5. Give your Monstera a good pruning
Pruning your plant will help to keep it healthy and prevent guttation. Pruning helps to regulate the amount of water that’s taken in by the plant and it also helps to prevent stress.
Just make sure not to prune too much as this can damage the plant. When pruning, be sure to remove any dead or dying leaves first. You should also remove any leaves that are touching the ground.
Find out more: How to Prune Your Monstera: The Ultimate Guide
6. Water your Monstera early in the day
A great trick for preventing guttation is to water your plant early in the day. This gives the plant time to absorb the water and the rest will evaporate as the heat picks up throughout the day.
If you water your plant at night, the water will sit on the leaves and may cause them to sweat. Watering in the morning will also help to prevent mold and mildew from growing on the leaves.
7. Change the soil
Using the right soil for Mostera can make a big difference in preventing guttation. Be sure to use a well-draining potting mix that doesn’t hold onto water for too long.
Monstera plants like a slightly acidic potting soil that isn’t too dry or too moist. A tropical potting mix is your best bet if you’re not sure what kind of soil to use.
Best soil for Monsteras
Specially designed soil for your Monstera. Light and well-draining, making it perfect for avoiding root rot, while being packed with just the right nutrients to keep your plant happy.
8. Introduce more light to your Monstera
Monstera plants like diffused light, similar to most tropical plants. However, this can cause more water retention and lead to sweating or crying leaves. Place your Monstera in a spot where it will get even brighter indirect light.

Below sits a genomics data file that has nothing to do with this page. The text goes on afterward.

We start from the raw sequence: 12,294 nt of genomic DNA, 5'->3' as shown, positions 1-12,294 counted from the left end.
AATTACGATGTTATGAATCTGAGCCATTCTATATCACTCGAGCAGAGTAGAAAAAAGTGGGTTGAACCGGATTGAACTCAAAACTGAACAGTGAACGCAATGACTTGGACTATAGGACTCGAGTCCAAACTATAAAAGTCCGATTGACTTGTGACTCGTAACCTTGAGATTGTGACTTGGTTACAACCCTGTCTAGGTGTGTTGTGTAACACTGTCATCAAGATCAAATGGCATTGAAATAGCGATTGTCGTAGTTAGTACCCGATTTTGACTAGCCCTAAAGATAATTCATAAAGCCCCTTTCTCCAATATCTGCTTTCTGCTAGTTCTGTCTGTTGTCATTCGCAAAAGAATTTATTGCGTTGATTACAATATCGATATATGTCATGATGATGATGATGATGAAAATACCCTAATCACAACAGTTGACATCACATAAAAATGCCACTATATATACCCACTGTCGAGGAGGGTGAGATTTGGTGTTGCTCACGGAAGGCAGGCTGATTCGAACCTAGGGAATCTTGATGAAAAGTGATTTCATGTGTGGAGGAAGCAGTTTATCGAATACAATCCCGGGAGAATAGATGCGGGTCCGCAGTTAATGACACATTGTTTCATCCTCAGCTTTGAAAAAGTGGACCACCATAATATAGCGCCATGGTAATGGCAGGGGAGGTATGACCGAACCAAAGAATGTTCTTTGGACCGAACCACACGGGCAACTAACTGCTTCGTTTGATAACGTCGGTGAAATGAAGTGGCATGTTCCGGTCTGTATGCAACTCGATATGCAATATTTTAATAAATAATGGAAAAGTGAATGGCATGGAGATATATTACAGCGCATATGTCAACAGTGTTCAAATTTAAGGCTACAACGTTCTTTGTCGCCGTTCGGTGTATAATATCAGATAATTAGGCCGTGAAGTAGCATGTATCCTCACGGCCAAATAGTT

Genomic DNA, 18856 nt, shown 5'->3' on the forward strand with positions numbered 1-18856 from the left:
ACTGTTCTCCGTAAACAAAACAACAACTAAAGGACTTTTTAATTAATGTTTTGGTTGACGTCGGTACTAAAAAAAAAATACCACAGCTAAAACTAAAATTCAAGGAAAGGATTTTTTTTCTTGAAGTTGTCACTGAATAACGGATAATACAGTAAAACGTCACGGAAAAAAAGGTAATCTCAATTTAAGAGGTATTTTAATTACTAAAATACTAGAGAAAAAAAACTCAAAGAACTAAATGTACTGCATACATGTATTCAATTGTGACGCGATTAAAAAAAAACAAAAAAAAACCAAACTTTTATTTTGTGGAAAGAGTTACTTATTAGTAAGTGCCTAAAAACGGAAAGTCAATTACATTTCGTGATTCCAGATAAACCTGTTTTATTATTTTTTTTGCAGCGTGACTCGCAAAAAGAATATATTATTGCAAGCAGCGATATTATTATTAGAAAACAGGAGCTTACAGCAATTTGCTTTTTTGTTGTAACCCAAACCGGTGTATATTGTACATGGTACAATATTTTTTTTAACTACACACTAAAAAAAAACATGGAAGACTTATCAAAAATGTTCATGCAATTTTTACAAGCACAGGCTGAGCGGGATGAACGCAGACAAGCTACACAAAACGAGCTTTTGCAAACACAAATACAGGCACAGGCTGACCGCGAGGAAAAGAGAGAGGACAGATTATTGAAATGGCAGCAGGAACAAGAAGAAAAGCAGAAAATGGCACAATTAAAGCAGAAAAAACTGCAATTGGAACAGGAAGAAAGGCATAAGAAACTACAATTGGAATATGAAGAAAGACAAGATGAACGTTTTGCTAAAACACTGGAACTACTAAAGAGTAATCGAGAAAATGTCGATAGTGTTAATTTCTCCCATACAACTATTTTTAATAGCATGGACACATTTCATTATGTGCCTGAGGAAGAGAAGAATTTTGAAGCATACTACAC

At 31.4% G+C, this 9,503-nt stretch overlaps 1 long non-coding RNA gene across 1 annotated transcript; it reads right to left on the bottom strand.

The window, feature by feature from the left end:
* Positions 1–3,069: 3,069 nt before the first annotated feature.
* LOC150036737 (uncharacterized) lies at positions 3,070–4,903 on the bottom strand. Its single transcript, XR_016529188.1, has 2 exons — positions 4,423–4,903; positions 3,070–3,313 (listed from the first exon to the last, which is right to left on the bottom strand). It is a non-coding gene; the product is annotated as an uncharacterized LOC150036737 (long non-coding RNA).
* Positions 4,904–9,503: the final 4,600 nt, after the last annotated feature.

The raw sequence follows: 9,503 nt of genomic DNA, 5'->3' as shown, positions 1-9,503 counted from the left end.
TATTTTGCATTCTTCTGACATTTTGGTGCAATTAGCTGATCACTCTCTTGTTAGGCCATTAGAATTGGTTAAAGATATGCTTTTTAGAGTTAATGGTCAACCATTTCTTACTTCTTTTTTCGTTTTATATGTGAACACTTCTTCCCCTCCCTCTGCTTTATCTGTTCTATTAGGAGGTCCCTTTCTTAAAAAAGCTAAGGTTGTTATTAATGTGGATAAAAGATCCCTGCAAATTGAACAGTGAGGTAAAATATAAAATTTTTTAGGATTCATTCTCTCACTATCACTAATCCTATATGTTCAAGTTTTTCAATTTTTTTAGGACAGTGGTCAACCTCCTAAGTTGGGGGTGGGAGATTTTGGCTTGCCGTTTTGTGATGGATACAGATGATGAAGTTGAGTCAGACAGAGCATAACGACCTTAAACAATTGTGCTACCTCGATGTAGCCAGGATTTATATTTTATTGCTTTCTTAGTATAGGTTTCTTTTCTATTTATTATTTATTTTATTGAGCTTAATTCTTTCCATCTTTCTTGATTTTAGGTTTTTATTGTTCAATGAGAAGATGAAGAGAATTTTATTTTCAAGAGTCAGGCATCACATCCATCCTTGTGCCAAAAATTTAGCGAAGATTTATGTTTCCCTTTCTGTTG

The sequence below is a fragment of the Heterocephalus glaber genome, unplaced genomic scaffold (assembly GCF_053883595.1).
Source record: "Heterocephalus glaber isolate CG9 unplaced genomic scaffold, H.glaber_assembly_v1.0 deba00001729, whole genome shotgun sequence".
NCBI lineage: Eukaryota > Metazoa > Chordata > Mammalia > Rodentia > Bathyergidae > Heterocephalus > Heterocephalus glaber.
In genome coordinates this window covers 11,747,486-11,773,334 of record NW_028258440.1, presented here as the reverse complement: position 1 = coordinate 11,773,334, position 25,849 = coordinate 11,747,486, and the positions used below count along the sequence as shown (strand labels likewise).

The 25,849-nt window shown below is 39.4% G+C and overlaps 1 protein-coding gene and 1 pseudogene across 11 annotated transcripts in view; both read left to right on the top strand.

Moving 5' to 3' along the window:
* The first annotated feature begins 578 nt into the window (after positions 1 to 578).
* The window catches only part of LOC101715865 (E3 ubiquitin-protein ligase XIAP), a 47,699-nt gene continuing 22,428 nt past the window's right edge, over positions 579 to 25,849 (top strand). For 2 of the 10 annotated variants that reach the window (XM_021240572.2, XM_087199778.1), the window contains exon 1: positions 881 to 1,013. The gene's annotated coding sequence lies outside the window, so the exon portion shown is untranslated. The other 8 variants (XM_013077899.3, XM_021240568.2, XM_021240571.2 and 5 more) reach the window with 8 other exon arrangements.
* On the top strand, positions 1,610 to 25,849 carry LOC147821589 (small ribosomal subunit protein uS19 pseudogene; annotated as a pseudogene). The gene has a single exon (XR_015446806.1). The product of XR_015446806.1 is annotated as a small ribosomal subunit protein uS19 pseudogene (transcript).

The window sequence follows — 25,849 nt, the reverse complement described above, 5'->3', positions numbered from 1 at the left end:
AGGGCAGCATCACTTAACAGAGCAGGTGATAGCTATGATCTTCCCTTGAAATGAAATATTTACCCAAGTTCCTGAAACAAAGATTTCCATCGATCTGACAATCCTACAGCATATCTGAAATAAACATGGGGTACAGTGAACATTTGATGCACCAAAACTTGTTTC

You can also introduce more light to your plant by using grow lights for your Monstera. This is a great option if you don’t have much natural light in your home.
9. Remove any sources of humidity
While Monstera like humidity as a general rule, if the air around your plant is too humid, your Monstera plant may begin to sweat. As mentioned anything that contributes to moisture around your Monstera should be removed. This may include trays of water or humidifiers. If it’s humid in your region, closing your windows could help to reduce moisture in the air.
Many homes also have a humidity setting on their thermostats. If you have this feature at home, simply adjust the setting to a lower number. This will help to reduce the amount of humidity in the air and prevent your plant from sweating.
10. Take your Monstera away from other plants
When plants are placed very closely together, they create a humid environment. While this may be great for plants that need more moisture, it’s not best for plants experiencing guttation.
Make sure to space out your plants so they have room to breathe. If you have a lot of plants, you may need to invest in a larger space or move some of your plants outdoors (you can even let your Monstera live outside if the conditions are right).
11. Add vermiculite to the potting mix
Vermiculite is a type of mineral that’s often used in gardening. It helps to absorb water and prevents the soil from becoming too compacted. This can help to reduce the amount of water retention and prevent guttation.
You can find vermiculite at most garden stores or online. Simply add it to your potting mix before planting your Monstera plant. You can also use perlite, which has a similar effect.
Either mix the vermiculite in with your soil and evenly spread it through the pot. Or, you can create a layer of vermiculite at the bottom of the pot before adding your plant.
12. Increase air circulation around your Monstera
One of the most important things you can do for the health of your plant is to increase air circulation. This helps to prevent moisture from building up and causing your plant to sweat.
You can increase air circulation by placing a fan near your plant or by opening a window. If you have a lot of plants, you may need to invest in an oscillating fan.